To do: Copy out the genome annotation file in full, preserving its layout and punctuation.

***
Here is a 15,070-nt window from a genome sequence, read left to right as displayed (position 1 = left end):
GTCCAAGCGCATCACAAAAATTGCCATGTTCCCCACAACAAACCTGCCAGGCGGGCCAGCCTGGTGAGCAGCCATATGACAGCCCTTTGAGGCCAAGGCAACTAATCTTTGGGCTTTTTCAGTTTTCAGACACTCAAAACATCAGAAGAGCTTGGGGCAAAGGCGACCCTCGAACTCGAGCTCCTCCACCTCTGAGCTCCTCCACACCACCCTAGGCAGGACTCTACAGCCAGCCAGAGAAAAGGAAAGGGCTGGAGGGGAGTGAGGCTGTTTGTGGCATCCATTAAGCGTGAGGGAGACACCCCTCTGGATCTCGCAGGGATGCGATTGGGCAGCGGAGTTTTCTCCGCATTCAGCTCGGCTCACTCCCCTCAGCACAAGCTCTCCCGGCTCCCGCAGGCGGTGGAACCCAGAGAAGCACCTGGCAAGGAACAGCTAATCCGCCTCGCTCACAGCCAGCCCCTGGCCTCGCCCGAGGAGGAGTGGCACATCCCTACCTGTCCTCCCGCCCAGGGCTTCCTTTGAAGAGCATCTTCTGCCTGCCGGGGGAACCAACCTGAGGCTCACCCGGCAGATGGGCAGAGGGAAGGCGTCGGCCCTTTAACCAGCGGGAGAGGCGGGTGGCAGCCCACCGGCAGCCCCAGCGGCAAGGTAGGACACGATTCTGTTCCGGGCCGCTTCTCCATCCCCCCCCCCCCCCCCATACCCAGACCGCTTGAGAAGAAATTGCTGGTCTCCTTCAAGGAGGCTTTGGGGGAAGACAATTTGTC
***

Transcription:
Here is a 15,070-nt window from a genome sequence, read left to right as displayed (position 1 = left end):
GTCCAAGCGCATCACAAAAATTGCCATGTTCCCCACAACAAACCTGCCAGGCGGGCCAGCCTGGTGAGCAGCCATATGACAGCCCTTTGAGGCCAAGGCAACTAATCTTTGGGCTTTTTCAGTTTTCAGACACTCAAAACATCAGAAGAGCTTGGGGCAAAGGCGACCCTCGAACTCGAGCTCCTCCACCTCTGAGCTCCTCCACACCACCCTAGGCAGGACTCTACAGCCAGCCAGAGAAAAGGAAAGGGCTGGAGGGGAGTGAGGCTGTTTGTGGCATCCATTAAGCGTGAGGGAGACACCCCTCTGGATCTCGCAGGGATGCGATTGGGCAGCGGAGTTTTCTCCGCATTCAGCTCGGCTCACTCCCCTCAGCACAAGCTCTCCCGGCTCCCGCAGGCGGTGGAACCCAGAGAAGCACCTGGCAAGGAACAGCTAATCCGCCTCGCTCACAGCCAGCCCCTGGCCTCGCCCGAGGAGGAGTGGCACATCCCTACCTGTCCTCCCGCCCAGGGCTTCCTTTGAAGAGCATCTTCTGCCTGCCGGGGGAACCAACCTGAGGCTCACCCGGCAGATGGGCAGAGGGAAGGCGTCGGCCCTTTAACCAGCGGGAGAGGCGGGTGGCAGCCCACCGGCAGCCCCAGCGGCAAGGTAGGACACGATTCTGTTCCGGGCCGCTTCTCCATCCCCCCCCCCCCCCCCATACCCAGACCGCTTGAGAAGAAATTGCTGGTCTCCTTCAAGGAGGCTTTGGGGGAAGACAATTTGTC